"I think I'll miss the new Star Wars."

—And more!

—At many locations.

"I'd tell you the real scoop, but you really don't want to know."

—Someone must.

—You can't be cheated out of nothing, can you?

"Are you registered to vote?"

—And more!

—Whatever the others have, we have, too.

"You're so naïve."

—Very mysterious. No idea.

—I don't want to say anything more.

"Richard, you better lay low."

Many options.

—I've heard about it, but I don't know.

"I just don't think we're compatible."

—Very mysterious. No idea.

—Traditionally, culturally, and your parents.

"This is a terrible intersection."

—Very mysterious. No idea.

—Nothing lasts forever, huh?

"Come here, come here, there is no red light at this intersection, it is up there."

—Someone must.

—It puts a bad day in perspective.

"Too much excitement for me!"

Many options.

—My nose is itching; it must be the truth.

"Don't you know anything?"

—Someone must.

—I'm afraid I'll mislead you.

"Do you know who that is?"

—And more!

—Who wouldn't?

"Do you know where it is?"

—And more!

—I may be crazy, but I'm not stupid.

"You don't know how to get to Burlingame Avenue?"

Many options.

—There are lots of little things – You're not bad if you don't know them.

"You didn't know that?"

—Very mysterious. No idea.

—It wasn't special, let's put it that way.

"I would expect you to know how to take people where they're going."

Many options.

—If this wasn't hard, everyone would be rich.

"I would expect you to know that if you drive a cab here."

Many options.

—In Boston, it was the only thing you learned.

[Someone dumping your change on the counter]

—Very mysterious. No idea.

—I don't deserve that.

"I don't know what it's like and I don't want to know."

—Very mysterious. No idea.

—What can we do about it?

"How do you know all this?"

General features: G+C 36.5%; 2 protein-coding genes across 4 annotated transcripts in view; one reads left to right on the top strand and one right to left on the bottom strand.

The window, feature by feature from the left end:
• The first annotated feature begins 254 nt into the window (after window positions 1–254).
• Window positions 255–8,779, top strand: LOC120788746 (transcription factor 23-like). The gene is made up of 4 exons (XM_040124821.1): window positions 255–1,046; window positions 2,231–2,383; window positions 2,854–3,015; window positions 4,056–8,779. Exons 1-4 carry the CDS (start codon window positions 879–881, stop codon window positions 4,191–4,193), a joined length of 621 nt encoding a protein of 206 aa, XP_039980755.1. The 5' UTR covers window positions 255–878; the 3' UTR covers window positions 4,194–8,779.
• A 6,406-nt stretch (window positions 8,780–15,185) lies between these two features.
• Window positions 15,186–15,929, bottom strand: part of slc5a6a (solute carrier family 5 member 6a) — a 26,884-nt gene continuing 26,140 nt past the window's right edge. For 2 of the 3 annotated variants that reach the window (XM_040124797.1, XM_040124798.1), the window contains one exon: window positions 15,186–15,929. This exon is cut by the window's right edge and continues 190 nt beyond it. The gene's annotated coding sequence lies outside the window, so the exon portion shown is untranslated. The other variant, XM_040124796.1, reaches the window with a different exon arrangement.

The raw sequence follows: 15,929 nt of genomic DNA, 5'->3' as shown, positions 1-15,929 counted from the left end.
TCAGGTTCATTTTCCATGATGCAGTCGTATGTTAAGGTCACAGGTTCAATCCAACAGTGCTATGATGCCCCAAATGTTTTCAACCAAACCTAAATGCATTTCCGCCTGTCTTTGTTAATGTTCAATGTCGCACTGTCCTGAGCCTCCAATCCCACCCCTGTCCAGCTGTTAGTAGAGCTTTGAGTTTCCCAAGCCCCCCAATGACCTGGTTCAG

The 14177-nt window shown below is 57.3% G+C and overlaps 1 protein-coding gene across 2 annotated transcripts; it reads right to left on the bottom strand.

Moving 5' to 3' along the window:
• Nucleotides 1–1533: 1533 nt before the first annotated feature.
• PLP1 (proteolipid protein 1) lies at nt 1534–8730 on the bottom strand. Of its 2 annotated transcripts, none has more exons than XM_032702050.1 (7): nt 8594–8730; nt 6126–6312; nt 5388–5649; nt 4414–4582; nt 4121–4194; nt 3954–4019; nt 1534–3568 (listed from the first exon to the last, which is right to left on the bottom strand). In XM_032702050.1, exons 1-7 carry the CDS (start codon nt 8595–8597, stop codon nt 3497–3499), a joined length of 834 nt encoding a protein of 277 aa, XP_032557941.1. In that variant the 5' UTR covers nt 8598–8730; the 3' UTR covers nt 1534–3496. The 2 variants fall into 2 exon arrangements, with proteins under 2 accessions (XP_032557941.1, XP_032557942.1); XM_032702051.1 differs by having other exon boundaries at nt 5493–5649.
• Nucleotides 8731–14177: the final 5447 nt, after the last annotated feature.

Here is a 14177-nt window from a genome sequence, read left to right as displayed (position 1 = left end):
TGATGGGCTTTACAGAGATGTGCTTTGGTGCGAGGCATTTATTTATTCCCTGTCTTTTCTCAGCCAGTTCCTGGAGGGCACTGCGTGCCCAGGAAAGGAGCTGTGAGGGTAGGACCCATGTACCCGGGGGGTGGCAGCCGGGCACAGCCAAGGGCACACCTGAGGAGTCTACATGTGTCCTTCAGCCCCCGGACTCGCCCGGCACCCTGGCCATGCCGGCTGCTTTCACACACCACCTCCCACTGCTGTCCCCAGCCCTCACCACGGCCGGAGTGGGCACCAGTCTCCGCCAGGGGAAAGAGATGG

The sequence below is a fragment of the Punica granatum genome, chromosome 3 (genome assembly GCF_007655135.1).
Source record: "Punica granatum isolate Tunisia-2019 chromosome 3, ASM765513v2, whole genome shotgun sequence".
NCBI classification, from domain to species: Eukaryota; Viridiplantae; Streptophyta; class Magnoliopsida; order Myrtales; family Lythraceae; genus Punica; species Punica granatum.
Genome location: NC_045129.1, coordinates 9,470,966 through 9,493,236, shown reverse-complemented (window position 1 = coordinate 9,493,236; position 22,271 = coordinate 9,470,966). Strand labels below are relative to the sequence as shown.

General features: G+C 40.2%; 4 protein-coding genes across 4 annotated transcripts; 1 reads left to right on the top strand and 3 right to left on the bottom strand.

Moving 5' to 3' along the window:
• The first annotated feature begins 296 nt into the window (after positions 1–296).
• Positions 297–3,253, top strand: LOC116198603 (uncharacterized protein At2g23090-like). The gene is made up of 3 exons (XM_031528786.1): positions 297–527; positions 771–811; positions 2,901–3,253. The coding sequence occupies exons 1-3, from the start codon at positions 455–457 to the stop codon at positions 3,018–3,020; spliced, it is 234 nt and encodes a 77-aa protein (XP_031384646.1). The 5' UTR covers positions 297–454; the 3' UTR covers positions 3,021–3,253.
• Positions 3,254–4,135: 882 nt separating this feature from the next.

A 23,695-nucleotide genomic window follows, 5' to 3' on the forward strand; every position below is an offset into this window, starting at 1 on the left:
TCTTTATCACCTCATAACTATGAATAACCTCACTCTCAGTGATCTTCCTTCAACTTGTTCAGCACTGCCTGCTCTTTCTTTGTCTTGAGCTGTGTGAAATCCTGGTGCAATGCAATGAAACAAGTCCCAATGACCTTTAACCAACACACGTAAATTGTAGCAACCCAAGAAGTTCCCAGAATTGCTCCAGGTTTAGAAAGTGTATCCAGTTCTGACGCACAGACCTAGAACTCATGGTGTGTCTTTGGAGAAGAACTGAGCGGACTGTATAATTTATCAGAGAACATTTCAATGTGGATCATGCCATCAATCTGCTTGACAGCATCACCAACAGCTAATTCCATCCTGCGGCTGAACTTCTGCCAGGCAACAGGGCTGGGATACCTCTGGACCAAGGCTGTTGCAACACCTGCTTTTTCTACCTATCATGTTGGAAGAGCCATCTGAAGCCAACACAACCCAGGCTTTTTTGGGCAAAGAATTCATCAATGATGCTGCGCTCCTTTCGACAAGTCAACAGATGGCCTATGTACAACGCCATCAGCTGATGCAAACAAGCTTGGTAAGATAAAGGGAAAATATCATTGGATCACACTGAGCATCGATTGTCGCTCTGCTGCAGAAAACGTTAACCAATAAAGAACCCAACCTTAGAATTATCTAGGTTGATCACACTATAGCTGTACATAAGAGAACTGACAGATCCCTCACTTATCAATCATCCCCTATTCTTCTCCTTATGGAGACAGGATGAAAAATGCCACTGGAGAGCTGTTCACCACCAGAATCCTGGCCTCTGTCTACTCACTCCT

—Very mysterious. No idea.

—I just have a memory for certain things.

"What is the greatest thing a person can know?"

—Very mysterious. No idea.

—This, too, shall pass.

"That sounds appropriate – Excellent!"

—Someone must.

—Just trying to save you a little trouble.

"This stuff is better than Beethoven, man!" [The Fifth Dimension]

—And more!

—All the old-time favorites.

"Did you write down, 'Not enough live stuff?'"

—And more!

—I really like the free exchange of ideas.

"This stuff is really getting to me – I think I've just about had enough."

—Very mysterious. No idea.

—What can you do, we mere mortals?

"Do you have enough there?" [Sarcastically]

—And more!

—I'm not going to waste my time thinking it's no good.


Many options.

—The Wizard of Ounce! I think it's very funny that "Oz" means "Ounce."
























Playing Dead, And ...

The way people get you is by hitting you in the imagination. When someone in the peanut gallery teases you that way, the solution is to play dead, as if you don't care. Remember you were doing just fine until they came along:

"I'd tell you the real scoop, but you really don't want to know."

—Someone must.

If they can trick you into forgetting all aspects of yourself except for your anger, and into thinking that the other person is important, you have lost your birthright — What were you doing before the insult?

Actually, you don't have to say anything at all. You can simply hold your breath, sense yourself, and realize. Holding your breath is like shifting gears. It quiets your emotions, lets you return to your own life, to your own breathing, to the part of you that is always healthy and well.

WASPS say, "Much of good manners is about knowing when to pretend that what's happening isn't happening." (1.) However, what do you say to someone who is pretending what's happening isn't happening?


1. Feeley, Mrs. Falk, A Swarm of Wasps. New York, William Morrow, 1983. p. 48.


... Considering Another Person

You're not considerate of someone when you make them work.

Liking someone is liking their consciousness.

When you talk to someone,
you're not supposed to say what you think —
You're supposed to say something
that corresponds to what they are.

Getting along with someone
has nothing to do with what you believe in —
It has to do with understanding what they need.







As follows

CODE WORDS: appropriate, Beethoven, compatible, concept, content, [counter], enough, excitement, [gangster], healthy, intersection, know, lay, moon, naïve, overthink, pronounced, registered, response, scoop, serious, Simpson, [thug], wars, Wilmington



—And more!